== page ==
1) Is that Art for the public? Or Art of the public?
I don’t really have a problem with the idea of art as having a function; it’s only very recently in our history that we have had the opportunity to test what would happen if art was uncoupled from purpose (others might disagree). Matthew Collings reminds us that all art is contemporary because all art is perceived in the present … which means that most of the art that we see (fine art as well as commercial art) has (or has had) a purpose.
Prior to the statement of certain theoretical positions the relation between art and function was considerably more clear; art had, amongst others, educative, spiritual or status driven purposes. The function of art was to improve minds, save souls or confer kudos on the owner. The function of art is also culturally (and institutionally) determined – in the former Soviet Union and Maoist China the above distinction between art ‘for’ the public and art ‘of’ the public would have perhaps been irrelevant (others might disagree).
Art for the public still carries the baggage of oppression, the taint of the ruling classes (with or without connotations of wealthy patronage) is in its genome; though now, beyond the hegemony of brokerage and curation, we finally have the ‘democracy’ of the on-line public vote.
The brief for a public art commission (usually determined by a worthy committee) will usually read along these lines:
We want a work of art that reflects the rich cultural history of so and so regeneration area.
Ideally we would like a mural or some benches please … preferably by somebody who has done this sort of thing before …
… for some reason rust would appear to be the patina of choice.
2) Matters of space with regard to public art remain conventional: public art tends to manifest itself in spaces reserved for common usage (common ground) such as parks, plazas, recreation areas, schools. Cyberspace, perhaps, offers a real (or not-so-real) alternative.
Which brings us to the subject of perception. In answer to E.D. I would argue that the manner in which an artwork is perceived is not merely limited by the imagination of viewer, but is also dependent on a wide range of demographic factors that ultimately depends on faith – faith in art and, in many cases, in a spiritual sense of ‘faith’.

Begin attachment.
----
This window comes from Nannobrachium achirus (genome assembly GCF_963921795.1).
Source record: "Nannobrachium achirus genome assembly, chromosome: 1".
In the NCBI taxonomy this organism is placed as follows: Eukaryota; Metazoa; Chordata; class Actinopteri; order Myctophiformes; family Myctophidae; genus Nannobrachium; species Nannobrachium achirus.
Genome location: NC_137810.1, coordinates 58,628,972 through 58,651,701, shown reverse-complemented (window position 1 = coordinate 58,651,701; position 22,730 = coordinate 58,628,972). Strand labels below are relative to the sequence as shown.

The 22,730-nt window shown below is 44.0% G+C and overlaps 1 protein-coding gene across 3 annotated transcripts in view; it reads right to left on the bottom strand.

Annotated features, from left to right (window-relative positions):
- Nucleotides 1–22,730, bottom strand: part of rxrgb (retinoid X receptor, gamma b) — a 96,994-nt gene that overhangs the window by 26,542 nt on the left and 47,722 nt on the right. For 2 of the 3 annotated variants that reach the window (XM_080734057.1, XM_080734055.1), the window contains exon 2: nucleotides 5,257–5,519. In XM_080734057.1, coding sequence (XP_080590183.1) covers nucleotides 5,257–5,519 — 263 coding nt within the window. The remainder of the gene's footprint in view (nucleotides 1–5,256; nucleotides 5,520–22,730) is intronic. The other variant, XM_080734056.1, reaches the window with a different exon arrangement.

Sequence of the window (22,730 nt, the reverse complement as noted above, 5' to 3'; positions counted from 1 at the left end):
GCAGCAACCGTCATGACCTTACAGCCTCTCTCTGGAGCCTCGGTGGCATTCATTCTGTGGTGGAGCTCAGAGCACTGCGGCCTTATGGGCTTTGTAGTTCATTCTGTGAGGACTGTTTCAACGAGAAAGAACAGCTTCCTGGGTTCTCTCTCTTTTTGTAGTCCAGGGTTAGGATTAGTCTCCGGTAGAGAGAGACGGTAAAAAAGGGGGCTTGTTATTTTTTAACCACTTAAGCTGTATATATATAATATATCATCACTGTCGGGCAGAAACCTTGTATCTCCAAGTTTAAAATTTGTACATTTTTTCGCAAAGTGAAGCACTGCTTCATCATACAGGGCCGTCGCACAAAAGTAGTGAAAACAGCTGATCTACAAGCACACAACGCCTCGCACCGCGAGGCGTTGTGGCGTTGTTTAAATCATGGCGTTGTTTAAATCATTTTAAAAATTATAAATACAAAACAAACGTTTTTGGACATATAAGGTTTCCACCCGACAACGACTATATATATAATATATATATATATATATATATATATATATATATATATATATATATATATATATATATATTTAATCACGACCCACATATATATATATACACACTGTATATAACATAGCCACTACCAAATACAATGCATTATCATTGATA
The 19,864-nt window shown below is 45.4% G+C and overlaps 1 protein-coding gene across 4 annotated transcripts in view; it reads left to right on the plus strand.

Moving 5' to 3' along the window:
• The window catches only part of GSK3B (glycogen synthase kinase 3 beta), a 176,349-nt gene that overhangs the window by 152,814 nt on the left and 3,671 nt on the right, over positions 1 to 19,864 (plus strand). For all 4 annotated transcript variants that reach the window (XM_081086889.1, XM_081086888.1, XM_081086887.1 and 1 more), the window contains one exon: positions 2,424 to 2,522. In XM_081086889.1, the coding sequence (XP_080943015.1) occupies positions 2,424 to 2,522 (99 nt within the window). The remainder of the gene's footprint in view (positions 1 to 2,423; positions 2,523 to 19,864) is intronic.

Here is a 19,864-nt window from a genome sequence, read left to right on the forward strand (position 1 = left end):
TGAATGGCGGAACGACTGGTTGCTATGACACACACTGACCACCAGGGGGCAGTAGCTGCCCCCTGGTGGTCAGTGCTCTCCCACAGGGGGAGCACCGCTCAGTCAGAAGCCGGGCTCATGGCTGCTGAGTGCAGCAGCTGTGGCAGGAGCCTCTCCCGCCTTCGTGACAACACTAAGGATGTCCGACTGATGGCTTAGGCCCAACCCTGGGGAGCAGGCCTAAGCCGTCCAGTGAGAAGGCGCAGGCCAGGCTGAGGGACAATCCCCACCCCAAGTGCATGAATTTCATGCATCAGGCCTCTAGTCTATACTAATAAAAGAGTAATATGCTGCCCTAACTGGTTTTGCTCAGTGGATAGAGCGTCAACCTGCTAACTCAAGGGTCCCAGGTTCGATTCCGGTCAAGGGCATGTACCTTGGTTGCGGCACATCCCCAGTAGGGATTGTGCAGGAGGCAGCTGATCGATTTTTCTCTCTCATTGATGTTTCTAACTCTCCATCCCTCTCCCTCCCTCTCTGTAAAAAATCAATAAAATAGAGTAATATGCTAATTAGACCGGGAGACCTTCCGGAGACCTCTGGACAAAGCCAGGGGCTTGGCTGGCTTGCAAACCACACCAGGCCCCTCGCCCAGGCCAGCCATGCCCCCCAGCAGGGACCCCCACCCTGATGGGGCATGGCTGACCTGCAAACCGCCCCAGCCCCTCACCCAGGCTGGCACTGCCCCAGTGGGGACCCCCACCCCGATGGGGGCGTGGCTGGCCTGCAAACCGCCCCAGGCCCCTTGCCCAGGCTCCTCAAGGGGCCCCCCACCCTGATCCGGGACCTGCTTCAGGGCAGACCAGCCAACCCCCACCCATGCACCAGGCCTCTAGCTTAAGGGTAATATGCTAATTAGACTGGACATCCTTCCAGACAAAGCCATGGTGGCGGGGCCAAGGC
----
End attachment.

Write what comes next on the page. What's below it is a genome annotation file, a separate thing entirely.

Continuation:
But, personally, I like it best when art ‘for’ the public becomes art ‘of’ the public ‘by’ the public.
Remember the incident when the Angel of North was dressed in a replica of Alan Shearer’s shirt by Newcastle United fans? Alan Shearer ‘became’ the Angel of the North. The monument (monument to what exactly – hope?) takes on a new vernacular. By being clothed in the local colours it also becomes ‘loved’.
By way of contrast there is the example of Rafael Lozano-Hemmer’s ‘Turbulence’, a series of glowing balls floating in the River Teifi in Cardigan. On the river bank there is a series of horns into which passers by can speak. At certain times of the tide these words are later repeated back by loudspeakers within the balls. At the public presentation of the visuals for the project the balls intoned solemn lines from Dylan Thomas’ poetry.
Local youths, however, had great fun shouting obscenities into the speaker-horns. The obscenities then lay in wait like tide controlled time bombs, to be released at unsuspecting passers by.
My favourite fungus is the Stinkhorn (Phallus impudicus) I once saw a particularly fine example in the car park near to the Ladybower cycle hire. This was at a weekend, the place was heaving with families. No one seemed to notice the impudent fungus in their midst. Perhaps this might suggest a way forward?